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Front Sight's various ranges offer sophisticated and varying shooting experiences, helping us to develop a broader range of skills.

Passively plinking away at paper targets ill prepares you for a real-life high-stress encounter.

So Front Sight has a number of extra range experiences to get us more familiar with the concept of a 'real life' situation.

 
 
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The Ranges at Front Sight

A review of my training experience
 

A view of Front Sight range 1A with a mix of 'one on one' steel targets, paper targets on timed turners, and steel plates up on the berm.

Part of a series on the Front Sight Firearms Training Institute; what it does, how it does it, and its relevance for you.  Please click the links on the right hand side for other parts of the series.

 

 

Short of shooting at each other (something which is done in advanced courses with special non-lethal 'Simunition' rounds) Front Sight does all it can to make range work demanding and extending.

Various types of shooting scenarios were acted out on several different ranges, and by adding time pressures and requiring some evasive movement actions on our part as well, the range practice became more valuable and more extending.

About the Ranges

Most of the course was conducted out on the ranges, with occasional class-room lectures in their main lecture hall, a large room which could hold up to 412 people, and laid out with tables and chairs to allow us to take notes, eat lunch, or whatever else.

Our range had twenty firing positions or lanes, and had lines to mark out distances of 3 meters (ie 10 ft), 5 meters (16.5 ft), 7 meters (23 ft), 10 meters (33 ft) and 15 meters (50 ft).  It was surrounded by high dirt berms on two sides, a high block wall on another side and a block wall with two openings in it at the back for people to come and go.  It had a small roofed area near the back which gave some shade, depending on where the sun was in the sky, and there were seats and tables at the back.

The rear part of the range had a concrete floor, the front part (up to the 15 meter line) had gravel.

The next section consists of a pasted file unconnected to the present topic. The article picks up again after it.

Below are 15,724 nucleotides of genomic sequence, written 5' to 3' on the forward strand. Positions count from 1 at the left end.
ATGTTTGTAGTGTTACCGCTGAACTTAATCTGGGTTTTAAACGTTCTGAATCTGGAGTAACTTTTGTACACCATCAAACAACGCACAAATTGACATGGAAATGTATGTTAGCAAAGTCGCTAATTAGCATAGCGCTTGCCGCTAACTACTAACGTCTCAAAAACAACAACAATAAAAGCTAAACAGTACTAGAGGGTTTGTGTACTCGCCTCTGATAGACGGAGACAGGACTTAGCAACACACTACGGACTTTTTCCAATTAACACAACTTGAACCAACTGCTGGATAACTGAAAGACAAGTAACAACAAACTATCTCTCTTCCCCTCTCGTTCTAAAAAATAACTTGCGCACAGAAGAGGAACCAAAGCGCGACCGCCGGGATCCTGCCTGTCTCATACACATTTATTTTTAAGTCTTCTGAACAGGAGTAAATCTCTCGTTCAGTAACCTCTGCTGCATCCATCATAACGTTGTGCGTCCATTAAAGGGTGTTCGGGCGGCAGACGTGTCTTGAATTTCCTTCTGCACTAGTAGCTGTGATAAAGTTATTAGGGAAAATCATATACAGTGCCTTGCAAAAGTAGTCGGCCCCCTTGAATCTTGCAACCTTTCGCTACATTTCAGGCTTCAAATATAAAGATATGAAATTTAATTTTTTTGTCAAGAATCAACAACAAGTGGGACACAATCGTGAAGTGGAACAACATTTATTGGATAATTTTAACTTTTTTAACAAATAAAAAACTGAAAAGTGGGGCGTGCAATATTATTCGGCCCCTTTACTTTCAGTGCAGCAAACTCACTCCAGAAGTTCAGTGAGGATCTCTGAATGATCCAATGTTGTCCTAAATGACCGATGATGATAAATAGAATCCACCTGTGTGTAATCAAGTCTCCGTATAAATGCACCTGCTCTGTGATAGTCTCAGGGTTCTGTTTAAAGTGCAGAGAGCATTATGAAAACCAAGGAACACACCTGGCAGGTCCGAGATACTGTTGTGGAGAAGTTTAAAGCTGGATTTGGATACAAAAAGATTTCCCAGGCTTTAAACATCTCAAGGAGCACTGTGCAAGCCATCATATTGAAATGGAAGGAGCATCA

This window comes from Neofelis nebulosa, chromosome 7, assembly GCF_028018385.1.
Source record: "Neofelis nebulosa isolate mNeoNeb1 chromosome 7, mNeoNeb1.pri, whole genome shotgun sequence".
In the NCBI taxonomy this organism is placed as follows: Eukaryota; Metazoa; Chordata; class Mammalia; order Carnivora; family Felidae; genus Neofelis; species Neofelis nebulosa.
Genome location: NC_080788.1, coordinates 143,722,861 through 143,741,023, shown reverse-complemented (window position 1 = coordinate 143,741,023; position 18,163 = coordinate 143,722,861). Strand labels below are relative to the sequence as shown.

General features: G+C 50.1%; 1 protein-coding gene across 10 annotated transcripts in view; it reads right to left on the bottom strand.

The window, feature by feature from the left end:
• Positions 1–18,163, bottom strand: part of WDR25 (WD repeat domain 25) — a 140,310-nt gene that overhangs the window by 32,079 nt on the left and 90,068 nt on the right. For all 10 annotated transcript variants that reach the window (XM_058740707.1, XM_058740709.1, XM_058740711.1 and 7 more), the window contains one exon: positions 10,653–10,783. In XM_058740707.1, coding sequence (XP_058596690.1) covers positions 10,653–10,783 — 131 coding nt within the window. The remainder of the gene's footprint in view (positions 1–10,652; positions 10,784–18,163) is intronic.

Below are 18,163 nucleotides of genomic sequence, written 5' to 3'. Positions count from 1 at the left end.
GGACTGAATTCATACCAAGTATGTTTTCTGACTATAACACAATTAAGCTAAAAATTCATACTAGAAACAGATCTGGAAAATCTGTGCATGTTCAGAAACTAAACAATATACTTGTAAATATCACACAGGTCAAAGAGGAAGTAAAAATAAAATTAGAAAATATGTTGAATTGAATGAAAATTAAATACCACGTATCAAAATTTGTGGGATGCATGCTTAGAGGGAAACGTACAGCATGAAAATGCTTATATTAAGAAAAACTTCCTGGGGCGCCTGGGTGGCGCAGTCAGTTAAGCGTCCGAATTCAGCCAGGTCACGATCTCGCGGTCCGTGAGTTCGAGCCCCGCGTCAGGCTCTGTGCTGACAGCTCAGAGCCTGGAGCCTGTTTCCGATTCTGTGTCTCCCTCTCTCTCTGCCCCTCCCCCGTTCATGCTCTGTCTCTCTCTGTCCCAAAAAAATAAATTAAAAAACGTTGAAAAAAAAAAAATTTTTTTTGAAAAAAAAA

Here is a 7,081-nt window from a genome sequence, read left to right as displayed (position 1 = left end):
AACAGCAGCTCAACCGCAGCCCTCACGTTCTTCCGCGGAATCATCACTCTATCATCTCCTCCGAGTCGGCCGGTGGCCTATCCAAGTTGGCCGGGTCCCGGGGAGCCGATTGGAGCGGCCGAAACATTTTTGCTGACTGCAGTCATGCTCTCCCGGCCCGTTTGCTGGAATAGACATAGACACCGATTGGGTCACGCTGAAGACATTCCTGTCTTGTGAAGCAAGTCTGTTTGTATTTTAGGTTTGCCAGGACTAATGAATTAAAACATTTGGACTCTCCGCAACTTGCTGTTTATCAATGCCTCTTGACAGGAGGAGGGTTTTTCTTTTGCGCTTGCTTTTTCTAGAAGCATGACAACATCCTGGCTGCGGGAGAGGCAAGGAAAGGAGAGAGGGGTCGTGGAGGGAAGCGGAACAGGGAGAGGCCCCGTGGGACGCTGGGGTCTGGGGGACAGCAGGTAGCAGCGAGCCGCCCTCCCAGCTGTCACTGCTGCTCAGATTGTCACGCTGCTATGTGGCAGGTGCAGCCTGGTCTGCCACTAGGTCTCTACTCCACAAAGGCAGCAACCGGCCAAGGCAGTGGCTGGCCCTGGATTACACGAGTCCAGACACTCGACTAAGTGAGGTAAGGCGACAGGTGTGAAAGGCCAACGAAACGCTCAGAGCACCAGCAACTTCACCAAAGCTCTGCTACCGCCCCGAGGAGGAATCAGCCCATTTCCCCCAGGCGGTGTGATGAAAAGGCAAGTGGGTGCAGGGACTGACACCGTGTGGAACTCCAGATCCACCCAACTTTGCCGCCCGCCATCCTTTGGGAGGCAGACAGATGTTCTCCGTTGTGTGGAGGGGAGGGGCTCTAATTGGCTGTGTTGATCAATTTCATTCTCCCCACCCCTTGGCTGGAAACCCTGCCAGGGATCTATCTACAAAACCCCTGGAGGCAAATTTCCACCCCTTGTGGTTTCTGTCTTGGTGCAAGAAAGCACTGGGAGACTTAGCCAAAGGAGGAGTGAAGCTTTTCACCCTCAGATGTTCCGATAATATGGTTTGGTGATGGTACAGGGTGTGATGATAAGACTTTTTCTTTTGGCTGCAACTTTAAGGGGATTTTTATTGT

Front Sight has I'm not quite sure how many of these pistol ranges (perhaps 15) plus a number of rifle and shotgun ranges, and some specialty ranges (described below).

Lane/Student Ratio

We had a group of forty people, so each lane was shared by two students.

This might sound like we were short-changed in terms of each person being able to have complete access to a firing position all the time, but it actually worked to our advantage, because we needed 'down time' to reload, to hydrate, to go to the toilet, and to just relax/recuperate.

During some of the more intensive activities, we would be alternating between shooting and reloading/hydrating, with no extra spare time for anything at all except an occasional rushed toilet break.  We couldn't have used the extra time if the ratio of range lanes to students was greater.

The 2:1 ratio was perfect, and also allowed the 'coach/student' approach mentioned in the section about Front Sight Instruction in the section on instructors.

The Targets and Turners

Most of the time we were shooting paper targets that had a black silhouette more or less resembling a head and body, set on a white paper background.

Inside the silhouette was a thinly outlined chest area - the thoracic cavity - which was our aiming objective, and a very much smaller area outlined in the head - the 'cranial ocular cavity' - which was our alternate aiming point in 'Failure to Stop' scenarios.

We were taught to fire two aimed rounds to the thoracic cavity, and if that failed to stop an aggressor, we were then taught to fire a third round to the head area.